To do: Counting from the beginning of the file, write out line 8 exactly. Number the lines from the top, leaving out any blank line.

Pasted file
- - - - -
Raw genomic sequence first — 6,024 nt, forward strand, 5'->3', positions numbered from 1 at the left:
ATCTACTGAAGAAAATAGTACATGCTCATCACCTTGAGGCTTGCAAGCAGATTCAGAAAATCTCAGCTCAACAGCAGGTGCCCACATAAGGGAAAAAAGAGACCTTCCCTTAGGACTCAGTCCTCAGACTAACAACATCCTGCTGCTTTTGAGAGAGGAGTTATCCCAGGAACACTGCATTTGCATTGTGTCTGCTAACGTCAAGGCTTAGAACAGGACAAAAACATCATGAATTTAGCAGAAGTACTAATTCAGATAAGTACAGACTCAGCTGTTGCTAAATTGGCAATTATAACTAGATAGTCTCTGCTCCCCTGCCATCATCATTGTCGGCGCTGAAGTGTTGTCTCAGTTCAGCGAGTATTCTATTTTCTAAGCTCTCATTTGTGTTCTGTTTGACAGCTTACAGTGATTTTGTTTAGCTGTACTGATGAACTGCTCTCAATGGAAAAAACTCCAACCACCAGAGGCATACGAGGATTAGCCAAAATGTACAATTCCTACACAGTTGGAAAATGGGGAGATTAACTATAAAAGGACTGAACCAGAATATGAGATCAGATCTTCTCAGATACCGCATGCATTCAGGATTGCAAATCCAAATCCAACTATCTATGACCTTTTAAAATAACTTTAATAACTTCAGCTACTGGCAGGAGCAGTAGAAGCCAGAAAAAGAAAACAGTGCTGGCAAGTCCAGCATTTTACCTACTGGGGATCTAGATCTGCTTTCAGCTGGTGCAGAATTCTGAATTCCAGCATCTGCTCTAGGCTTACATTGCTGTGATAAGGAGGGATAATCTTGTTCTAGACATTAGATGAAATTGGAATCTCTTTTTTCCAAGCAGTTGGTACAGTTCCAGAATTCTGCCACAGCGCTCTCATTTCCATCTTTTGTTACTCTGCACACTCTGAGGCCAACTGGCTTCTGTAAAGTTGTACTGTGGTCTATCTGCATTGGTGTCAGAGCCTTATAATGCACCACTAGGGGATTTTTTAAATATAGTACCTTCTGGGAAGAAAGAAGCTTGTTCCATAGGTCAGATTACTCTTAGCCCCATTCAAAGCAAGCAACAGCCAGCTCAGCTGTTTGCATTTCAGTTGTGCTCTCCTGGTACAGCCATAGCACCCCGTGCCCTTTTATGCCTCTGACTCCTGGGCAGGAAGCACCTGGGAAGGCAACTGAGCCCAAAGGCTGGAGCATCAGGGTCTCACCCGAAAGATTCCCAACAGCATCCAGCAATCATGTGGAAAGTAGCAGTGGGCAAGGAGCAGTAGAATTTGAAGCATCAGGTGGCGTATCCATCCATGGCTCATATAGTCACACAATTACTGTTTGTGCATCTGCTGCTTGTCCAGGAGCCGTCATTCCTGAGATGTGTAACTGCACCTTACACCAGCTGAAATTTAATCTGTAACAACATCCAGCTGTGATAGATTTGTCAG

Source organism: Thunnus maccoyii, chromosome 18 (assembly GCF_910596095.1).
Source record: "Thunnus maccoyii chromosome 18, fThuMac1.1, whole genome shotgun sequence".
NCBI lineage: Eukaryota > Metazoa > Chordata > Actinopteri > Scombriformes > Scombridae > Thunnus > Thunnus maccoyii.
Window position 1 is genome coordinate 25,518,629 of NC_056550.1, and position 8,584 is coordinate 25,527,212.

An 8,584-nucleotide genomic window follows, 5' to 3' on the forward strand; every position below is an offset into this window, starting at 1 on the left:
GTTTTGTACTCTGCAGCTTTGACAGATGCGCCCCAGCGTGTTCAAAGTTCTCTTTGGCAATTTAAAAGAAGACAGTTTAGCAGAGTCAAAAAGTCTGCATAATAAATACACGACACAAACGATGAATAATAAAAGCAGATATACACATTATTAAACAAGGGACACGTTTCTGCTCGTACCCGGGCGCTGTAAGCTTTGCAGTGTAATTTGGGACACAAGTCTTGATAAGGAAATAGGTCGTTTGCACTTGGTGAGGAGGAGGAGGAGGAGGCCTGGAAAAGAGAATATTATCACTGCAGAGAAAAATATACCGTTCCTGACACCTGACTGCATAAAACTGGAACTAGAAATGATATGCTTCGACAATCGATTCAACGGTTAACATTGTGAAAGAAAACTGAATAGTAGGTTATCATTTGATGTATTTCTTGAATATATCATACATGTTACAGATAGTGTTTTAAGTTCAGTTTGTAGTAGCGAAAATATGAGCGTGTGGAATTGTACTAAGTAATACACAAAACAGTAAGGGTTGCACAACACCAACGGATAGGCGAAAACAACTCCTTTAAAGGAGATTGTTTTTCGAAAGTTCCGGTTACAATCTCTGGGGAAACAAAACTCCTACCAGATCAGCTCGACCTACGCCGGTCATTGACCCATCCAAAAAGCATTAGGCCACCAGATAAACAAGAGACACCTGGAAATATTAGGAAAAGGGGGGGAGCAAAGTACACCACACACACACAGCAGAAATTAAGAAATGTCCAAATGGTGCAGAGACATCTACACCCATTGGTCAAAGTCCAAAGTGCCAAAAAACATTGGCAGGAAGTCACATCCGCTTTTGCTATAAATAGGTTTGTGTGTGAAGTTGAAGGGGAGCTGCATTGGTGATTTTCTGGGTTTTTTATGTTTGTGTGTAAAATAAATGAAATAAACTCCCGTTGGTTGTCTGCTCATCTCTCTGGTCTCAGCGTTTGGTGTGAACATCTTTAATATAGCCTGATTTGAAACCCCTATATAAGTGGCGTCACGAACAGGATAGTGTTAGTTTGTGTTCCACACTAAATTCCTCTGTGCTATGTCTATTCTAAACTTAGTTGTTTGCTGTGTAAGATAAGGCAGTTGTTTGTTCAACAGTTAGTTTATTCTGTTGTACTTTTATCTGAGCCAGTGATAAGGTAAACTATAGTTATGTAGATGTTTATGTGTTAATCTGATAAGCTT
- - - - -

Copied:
GTTTTGTACTCTGCAGCTTTGACAGATGCGCCCCAGCGTGTTCAAAGTTCTCTTTGGCAATTTAAAAGAAGACAGTTTAGCAGAGTCAAAAAGTCTGCATAATAAATACACGACACAAACGATGAATAATAAAAGCAGATATACACATTATTAAACAAGGGACACGTTTCTGCTCGTACCCGGGCGCTGTAAGCTTTGCAGTGTAATTTGGGACACAAGTCTTGATAAGGAAATAGGTCGTTTGCACTTGGTGAGGAGGAGGAGGAGGAGGCCTGGAAAAGAGAATATTATCACTGCAGAGAAAAATATACCGTTCCTGACACCTGACTGCATAAAACTGGAACTAGAAATGATATGCTTCGACAATCGATTCAACGGTTAACATTGTGAAAGAAAACTGAATAGTAGGTTATCATTTGATGTATTTCTTGAATATATCATACATGTTACAGATAGTGTTTTAAGTTCAGTTTGTAGTAGCGAAAATATGAGCGTGTGGAATTGTACTAAGTAATACACAAAACAGTAAGGGTTGCACAACACCAACGGATAGGCGAAAACAACTCCTTTAAAGGAGATTGTTTTTCGAAAGTTCCGGTTACAATCTCTGGGGAAACAAAACTCCTACCAGATCAGCTCGACCTACGCCGGTCATTGACCCATCCAAAAAGCATTAGGCCACCAGATAAACAAGAGACACCTGGAAATATTAGGAAAAGGGGGGGAGCAAAGTACACCACACACACACAGCAGAAATTAAGAAATGTCCAAATGGTGCAGAGACATCTACACCCATTGGTCAAAGTCCAAAGTGCCAAAAAACATTGGCAGGAAGTCACATCCGCTTTTGCTATAAATAGGTTTGTGTGTGAAGTTGAAGGGGAGCTGCATTGGTGATTTTCTGGGTTTTTTATGTTTGTGTGTAAAATAAATGAAATAAACTCCCGTTGGTTGTCTGCTCATCTCTCTGGTCTCAGCGTTTGGTGTGAACATCTTTAATATAGCCTGATTTGAAACCCCTATATAAGTGGCGTCACGAACAGGATAGTGTTAGTTTGTGTTCCACACTAAATTCCTCTGTGCTATGTCTATTCTAAACTTAGTTGTTTGCTGTGTAAGATAAGGCAGTTGTTTGTTCAACAGTTAGTTTATTCTGTTGTACTTTTATCTGAGCCAGTGATAAGGTAAACTATAGTTATGTAGATGTTTATGTGTTAATCTGATAAGCTT